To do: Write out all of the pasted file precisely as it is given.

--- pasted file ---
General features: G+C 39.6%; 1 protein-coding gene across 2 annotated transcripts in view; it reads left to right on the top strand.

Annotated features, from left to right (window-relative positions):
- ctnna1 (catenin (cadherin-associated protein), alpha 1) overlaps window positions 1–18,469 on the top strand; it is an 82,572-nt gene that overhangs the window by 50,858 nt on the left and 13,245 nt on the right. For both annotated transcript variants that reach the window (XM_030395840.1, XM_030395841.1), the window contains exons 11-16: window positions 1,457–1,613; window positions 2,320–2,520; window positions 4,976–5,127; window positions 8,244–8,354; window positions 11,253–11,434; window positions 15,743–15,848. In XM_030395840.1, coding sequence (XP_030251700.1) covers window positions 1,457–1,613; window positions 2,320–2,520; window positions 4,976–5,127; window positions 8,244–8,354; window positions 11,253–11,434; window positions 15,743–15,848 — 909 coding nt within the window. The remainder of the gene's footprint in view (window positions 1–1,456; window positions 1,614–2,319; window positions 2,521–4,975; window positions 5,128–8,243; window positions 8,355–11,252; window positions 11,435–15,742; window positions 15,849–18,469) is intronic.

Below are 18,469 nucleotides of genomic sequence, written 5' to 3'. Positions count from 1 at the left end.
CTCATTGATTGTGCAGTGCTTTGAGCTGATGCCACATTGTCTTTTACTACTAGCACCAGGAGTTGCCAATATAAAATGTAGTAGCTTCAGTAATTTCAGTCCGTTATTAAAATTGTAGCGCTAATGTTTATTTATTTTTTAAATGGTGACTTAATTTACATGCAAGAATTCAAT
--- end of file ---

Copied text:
General features: G+C 39.6%; 1 protein-coding gene across 2 annotated transcripts in view; it reads left to right on the top strand.

Annotated features, from left to right (window-relative positions):
- ctnna1 (catenin (cadherin-associated protein), alpha 1) overlaps window positions 1–18,469 on the top strand; it is an 82,572-nt gene that overhangs the window by 50,858 nt on the left and 13,245 nt on the right. For both annotated transcript variants that reach the window (XM_030395840.1, XM_030395841.1), the window contains exons 11-16: window positions 1,457–1,613; window positions 2,320–2,520; window positions 4,976–5,127; window positions 8,244–8,354; window positions 11,253–11,434; window positions 15,743–15,848. In XM_030395840.1, coding sequence (XP_030251700.1) covers window positions 1,457–1,613; window positions 2,320–2,520; window positions 4,976–5,127; window positions 8,244–8,354; window positions 11,253–11,434; window positions 15,743–15,848 — 909 coding nt within the window. The remainder of the gene's footprint in view (window positions 1–1,456; window positions 1,614–2,319; window positions 2,521–4,975; window positions 5,128–8,243; window positions 8,355–11,252; window positions 11,435–15,742; window positions 15,849–18,469) is intronic.

Below are 18,469 nucleotides of genomic sequence, written 5' to 3'. Positions count from 1 at the left end.
CTCATTGATTGTGCAGTGCTTTGAGCTGATGCCACATTGTCTTTTACTACTAGCACCAGGAGTTGCCAATATAAAATGTAGTAGCTTCAGTAATTTCAGTCCGTTATTAAAATTGTAGCGCTAATGTTTATTTATTTTTTAAATGGTGACTTAATTTACATGCAAGAATTCAAT